Date of Award


Degree Type

Non-Thesis Project


Geological Engineering

First Advisor

Dr. Chris Gammons

Second Advisor

Dr. Glenn Shaw

Third Advisor

Dr. Gary Icopini


The Continental porphyry Cu‐Mo mine, located 2 km east of the famous Berkeley Pit lake of Butte, Montana, contains two small lakes that vary in size depending on mining activity. In contrast to the acidic Berkeley Pit lake, the Continental Pit waters have near-neutral pH and relatively low metal concentrations. The main reason is geological: whereas the Berkeley Pit mined highly‐altered granite rich in pyrite with no neutralizing potential, the Continental Pit is mining weakly‐altered granite with lower pyrite concentrations and up to 1‐2% hydrothermal calcite. The purpose of this study was to gather and interpret information that bears on the chemistry of surface water and groundwater in the active Continental Pit. Pre‐existing chemistry data from sampling of the Continental Pit were compiled from the Montana Bureau of Mines and Geology and Montana Department of Environmental Quality records. In addition, in March of 2013, new water samples were collected from the mine’s main dewatering well, the Sarsfield well, and a nearby acidic seep (Pavilion Seep) and analyzed for trace metals and several stable isotopes, including dD and d18O of water, d13C of dissolved inorganic carbon, and d34S of dissolved sulfate. In December 2013, several soil samples were collected from the shore of the frozen pit lake and surrounding area. The soil samples were analyzed using X‐ray diffraction to determine mineral content. Based on Visual Minteq modeling, water in the Continental Pit lake is near equilibrium with a number of carbonate, sulfate, and molybdate minerals, including calcite, dolomite, rhodochrosite (MnCO3), brochantite (CuSO4·3Cu(OH)2), malachite (Cu2CO3(OH)2), hydrozincite (Zn5(CO3)2(OH)6), gypsum, and powellite (CaMoO4). The fact that these minerals are close to equilibrium suggests that they are present on the weathered mine walls and/or in the sediment of the surface water ponds. X‐Ray Diffraction (XRD) analysis of the pond “beach” sample failed to show any discrete metal‐bearing phases. One of the soil samples collected higher in the mine, near an area of active weathering of chalcocite‐rich ore, contained over 50% chalcanthite (CuSO4·5H2O). This water‐soluble copper salt is easily dissolved in water, and is probably a major source of copper to the pond and underlying groundwater system. However, concentrations of copper in the latter are probably controlled by other, less‐soluble minerals, such as brochantite or malachite.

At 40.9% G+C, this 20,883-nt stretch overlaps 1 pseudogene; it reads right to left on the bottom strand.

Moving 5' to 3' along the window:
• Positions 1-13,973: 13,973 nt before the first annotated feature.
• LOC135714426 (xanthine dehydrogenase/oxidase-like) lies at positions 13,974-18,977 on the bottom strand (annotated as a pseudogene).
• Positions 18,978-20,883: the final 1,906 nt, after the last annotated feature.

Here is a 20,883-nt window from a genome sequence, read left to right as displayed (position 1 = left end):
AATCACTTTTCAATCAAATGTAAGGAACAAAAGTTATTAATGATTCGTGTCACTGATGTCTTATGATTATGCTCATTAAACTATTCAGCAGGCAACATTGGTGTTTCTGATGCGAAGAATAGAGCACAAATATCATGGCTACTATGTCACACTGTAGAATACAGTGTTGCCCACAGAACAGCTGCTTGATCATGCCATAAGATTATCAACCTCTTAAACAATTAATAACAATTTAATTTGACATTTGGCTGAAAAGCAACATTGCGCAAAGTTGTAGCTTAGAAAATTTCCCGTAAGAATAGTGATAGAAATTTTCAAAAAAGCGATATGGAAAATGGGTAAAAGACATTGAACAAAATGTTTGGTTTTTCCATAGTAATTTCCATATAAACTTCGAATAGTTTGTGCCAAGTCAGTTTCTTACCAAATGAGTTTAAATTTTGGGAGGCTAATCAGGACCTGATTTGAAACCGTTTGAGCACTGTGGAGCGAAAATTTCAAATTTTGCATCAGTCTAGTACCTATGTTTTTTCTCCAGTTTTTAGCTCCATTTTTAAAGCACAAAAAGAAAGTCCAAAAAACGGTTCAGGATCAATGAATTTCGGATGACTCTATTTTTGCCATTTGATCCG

Although the acidity of the Pavilion Seep is high (~ 11 meq/L), the flow is much less than the Sarsfield Well at the current time. Thus, the pH, major and minor element chemistry in the Continental Pit lakes are buffered by calcite and other carbonate minerals. For the Continental Pit waters to become acidic, the influx of acidic seepage (e.g., Pavilion Seep) would need to increase substantially over its present volume.


A Non‐thesis Research Paper submitted as partial requirements for Master of Science Degree Geosciences: Hydrogeological Engineering Option.